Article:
By Luke I ’23
Christian Pulisic falls to his knees and despair grips each American soccer player as the dream of a 2018 World Cup qualification falls apart. America’s two-one loss to Trinidad and Tobago, which eliminated them from World Cup qualification, was the cataclysmic punctuation on a depressing sentence in the history books of American soccer.
After a streak of qualifying for nine world cups in a row, the US failed to qualify for the 2018 Russia World Cup. This sparked great change within the USA soccer organization as a whole. Bruce Arena, the coach at the time resigned as he became the first USA head coach since 1990 to fail to qualify for the world cup. Additionally, the US Soccer president Sunil Gulati resigned, signaling the end of an era. Gregg Berhalter was brought in to be the new head coach and immediately turned to focus on the talented group of young American players. Christian Pulisic, Timothy Weah, Gio Reyna, and Weston McKinnie highlight the group of youngsters that are leading the “Golden Age of US soccer.” Following the 2018 qualifying debacle, the leaders of American soccer made a collective decision to focus on the future. This meant focusing on the development of youth instead of playing veterans like Brad Guzan, Jozy Altoire, Micheal Bradley, and more. A risky decision, but one that paid off in the end with a qualification to the 2022 Qatar World Cup.
With an average age of 25 years old, the USMNT has the second youngest national team out of the 32 competing in Qatar. In the attack, the USA is led by Brendan Aaronson, Christian Pulisic, Timothy Weah, Gio Reyna, and Jesus Ferreira. These players (excluding Ferriera) all play for major clubs overseas. 22-year-old Brendan Aaronson transferred to Premier League club Leeds United in the summer for a fee of $28 million. Aaronson is just one of a litany of American players who have moved overseas to play more competitive soccer. Previously, the lack of a competitive domestic league has hampered the USA national team, as most of its players used to consist of Major League Soccer players. The MLS is America’s top soccer league and it simply doesn’t have the same competition that is seen overseas in England, France, and Italy. 17 of the 26 players on the national team play their club soccer overseas, a record number in the history of the American national team.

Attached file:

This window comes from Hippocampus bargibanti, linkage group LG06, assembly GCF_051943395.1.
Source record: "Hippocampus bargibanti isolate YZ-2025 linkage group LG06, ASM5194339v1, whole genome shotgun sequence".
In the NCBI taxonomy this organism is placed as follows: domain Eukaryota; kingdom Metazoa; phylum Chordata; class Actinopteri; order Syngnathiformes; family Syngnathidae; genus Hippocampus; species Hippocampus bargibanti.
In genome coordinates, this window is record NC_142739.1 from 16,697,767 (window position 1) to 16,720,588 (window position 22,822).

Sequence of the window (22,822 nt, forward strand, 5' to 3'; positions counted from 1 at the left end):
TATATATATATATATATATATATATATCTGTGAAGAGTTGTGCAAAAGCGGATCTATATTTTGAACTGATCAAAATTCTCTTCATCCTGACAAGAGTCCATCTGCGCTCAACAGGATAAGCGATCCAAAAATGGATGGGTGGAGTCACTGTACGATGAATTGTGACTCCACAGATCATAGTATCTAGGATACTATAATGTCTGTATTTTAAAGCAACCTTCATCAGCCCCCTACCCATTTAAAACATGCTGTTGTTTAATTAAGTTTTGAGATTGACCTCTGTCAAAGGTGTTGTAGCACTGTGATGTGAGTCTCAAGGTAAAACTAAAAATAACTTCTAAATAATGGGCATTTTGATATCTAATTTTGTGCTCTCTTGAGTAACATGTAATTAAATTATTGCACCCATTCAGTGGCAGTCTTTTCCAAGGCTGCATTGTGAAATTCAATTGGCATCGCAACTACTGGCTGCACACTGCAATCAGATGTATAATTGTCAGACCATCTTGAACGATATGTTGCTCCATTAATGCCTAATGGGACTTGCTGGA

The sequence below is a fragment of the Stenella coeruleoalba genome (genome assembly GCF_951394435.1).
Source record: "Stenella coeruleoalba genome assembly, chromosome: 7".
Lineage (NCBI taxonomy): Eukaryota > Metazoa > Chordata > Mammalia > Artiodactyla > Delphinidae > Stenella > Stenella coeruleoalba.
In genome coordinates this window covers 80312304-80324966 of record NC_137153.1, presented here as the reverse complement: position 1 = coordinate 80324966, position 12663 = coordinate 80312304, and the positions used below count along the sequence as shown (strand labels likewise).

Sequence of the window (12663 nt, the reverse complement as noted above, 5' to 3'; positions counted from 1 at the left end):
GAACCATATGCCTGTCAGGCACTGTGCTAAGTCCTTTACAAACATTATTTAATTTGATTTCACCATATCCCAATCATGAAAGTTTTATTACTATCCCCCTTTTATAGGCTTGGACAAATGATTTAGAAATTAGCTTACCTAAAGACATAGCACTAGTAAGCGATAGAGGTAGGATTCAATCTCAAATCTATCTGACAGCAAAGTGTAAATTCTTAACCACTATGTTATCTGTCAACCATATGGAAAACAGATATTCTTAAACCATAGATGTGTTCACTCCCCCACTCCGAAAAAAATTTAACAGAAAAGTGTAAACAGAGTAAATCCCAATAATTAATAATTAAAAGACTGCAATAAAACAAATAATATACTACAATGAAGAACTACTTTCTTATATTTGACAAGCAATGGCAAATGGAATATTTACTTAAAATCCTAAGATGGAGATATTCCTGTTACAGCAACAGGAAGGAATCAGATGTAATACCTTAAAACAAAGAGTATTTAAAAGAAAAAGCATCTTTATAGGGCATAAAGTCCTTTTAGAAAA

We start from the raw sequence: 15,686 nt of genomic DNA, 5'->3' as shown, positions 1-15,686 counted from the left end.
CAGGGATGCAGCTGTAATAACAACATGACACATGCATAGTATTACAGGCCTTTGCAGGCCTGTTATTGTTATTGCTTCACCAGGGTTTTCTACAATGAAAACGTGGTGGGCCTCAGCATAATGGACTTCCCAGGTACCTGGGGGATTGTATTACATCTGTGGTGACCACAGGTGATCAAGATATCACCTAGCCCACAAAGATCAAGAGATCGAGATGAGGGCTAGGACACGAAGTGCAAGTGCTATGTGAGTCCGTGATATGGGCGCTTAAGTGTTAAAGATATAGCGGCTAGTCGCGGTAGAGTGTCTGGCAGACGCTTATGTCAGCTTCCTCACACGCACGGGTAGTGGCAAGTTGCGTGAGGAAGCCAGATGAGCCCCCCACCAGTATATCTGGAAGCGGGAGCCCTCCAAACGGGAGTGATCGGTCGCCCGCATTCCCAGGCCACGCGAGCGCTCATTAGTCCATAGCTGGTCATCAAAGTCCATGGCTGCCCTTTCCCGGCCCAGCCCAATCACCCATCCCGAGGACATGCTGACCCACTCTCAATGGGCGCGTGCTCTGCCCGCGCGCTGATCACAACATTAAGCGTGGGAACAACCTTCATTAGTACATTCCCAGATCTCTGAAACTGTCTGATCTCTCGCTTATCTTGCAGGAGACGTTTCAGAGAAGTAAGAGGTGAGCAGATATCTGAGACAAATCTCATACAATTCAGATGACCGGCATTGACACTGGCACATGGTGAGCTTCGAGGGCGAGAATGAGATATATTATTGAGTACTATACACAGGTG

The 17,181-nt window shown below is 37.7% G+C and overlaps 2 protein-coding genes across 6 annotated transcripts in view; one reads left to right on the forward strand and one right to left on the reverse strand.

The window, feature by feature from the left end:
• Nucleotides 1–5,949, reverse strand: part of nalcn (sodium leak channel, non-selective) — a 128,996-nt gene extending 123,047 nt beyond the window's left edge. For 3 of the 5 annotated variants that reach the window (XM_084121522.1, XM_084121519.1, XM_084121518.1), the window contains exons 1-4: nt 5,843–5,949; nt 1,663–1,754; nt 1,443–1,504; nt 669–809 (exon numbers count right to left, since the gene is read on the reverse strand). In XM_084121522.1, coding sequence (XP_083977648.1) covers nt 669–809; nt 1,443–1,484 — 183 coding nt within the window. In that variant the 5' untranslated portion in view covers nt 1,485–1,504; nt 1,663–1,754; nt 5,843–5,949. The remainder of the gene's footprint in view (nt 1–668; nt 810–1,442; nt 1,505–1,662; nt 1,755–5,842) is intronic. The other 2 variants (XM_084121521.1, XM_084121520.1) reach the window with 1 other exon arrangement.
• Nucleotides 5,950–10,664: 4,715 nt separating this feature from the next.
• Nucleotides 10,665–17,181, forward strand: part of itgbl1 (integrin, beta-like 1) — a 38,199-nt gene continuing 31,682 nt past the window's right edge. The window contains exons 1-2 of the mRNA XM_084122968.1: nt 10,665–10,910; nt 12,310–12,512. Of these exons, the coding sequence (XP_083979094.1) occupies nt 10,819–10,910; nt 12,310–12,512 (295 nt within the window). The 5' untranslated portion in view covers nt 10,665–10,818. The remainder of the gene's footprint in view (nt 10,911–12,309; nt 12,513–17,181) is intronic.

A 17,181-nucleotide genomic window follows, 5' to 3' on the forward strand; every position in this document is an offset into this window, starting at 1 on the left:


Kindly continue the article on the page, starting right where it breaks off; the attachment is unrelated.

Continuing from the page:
In the midfield, players like Tyler Adams, Weston McKennie, Yunus Musah, and Luca de la Torre have dominated the qualifying games. McKennie has been a prized jewel of American soccer for a long time and is a mainstay in Italian superpower Juventus’s starting lineup. Rising up alongside Christian Pulisic, he is considered by many to be the second-best player in the lineup because of his quick feet, crafty moves, and dangerous long shots. The stout Adams gets little love from the media, but his relentless play in his defensive role of the midfield gives opposing attackers fits, and he’ll be key to a good performance for America in Qatar. Musah and de la Torre add a little bit of midfield magic, as they always seem to be around the ball and have a knack for putting it in the back of the net.
Gregg Berhalter loves to play an aggressive 4-3-3. This allows his talented wingbacks Sergiño Dest and Antonee Robinson to create havoc on the wings of the pitch. Both players play overseas and are skilled defenders while contributing to the attack – in CONCACAF qualifying both Dest and Robinson scored a number of crucial goals.
Meanwhile, the center-back position is arguably the weakest in the XI for the United States. Walker Zimmerman, a locked-in starter, plays in the MLS and his ability against top-tier opposition is questionable. However, the biggest issue is who will play alongside him — whether it be Cameron Carter-Vickers, Tim Ream, or Joe Scally. With Vickers inexperienced, Ream 35 years old, and Scally a youngster in the MLS, the second center-back spot is weak. Finally, in goal, Arsenal’s Matt Turner has been exceptional. From the start of qualifying, he has outplayed Zack Steffen and has rightfully won the starting goalkeeper spot. With Turner between the posts, fans will be reminded of legendary keeper Tim Howard.
America has been overlooked throughout the World Cup process – and doubts abound over their inexperience, lack of goalscorers, and a difficult group consisting of England, Wales, and Iran. However, this will all be put to bed when America makes it out of the group stage. The golden generation of American soccer can not and will not be stopped in Qatar. When you turn on the television on November 21st, don’t be surprised when the USA produces some magic and starts off a magical World Cup run with a win over Wales. The youth movement is coming.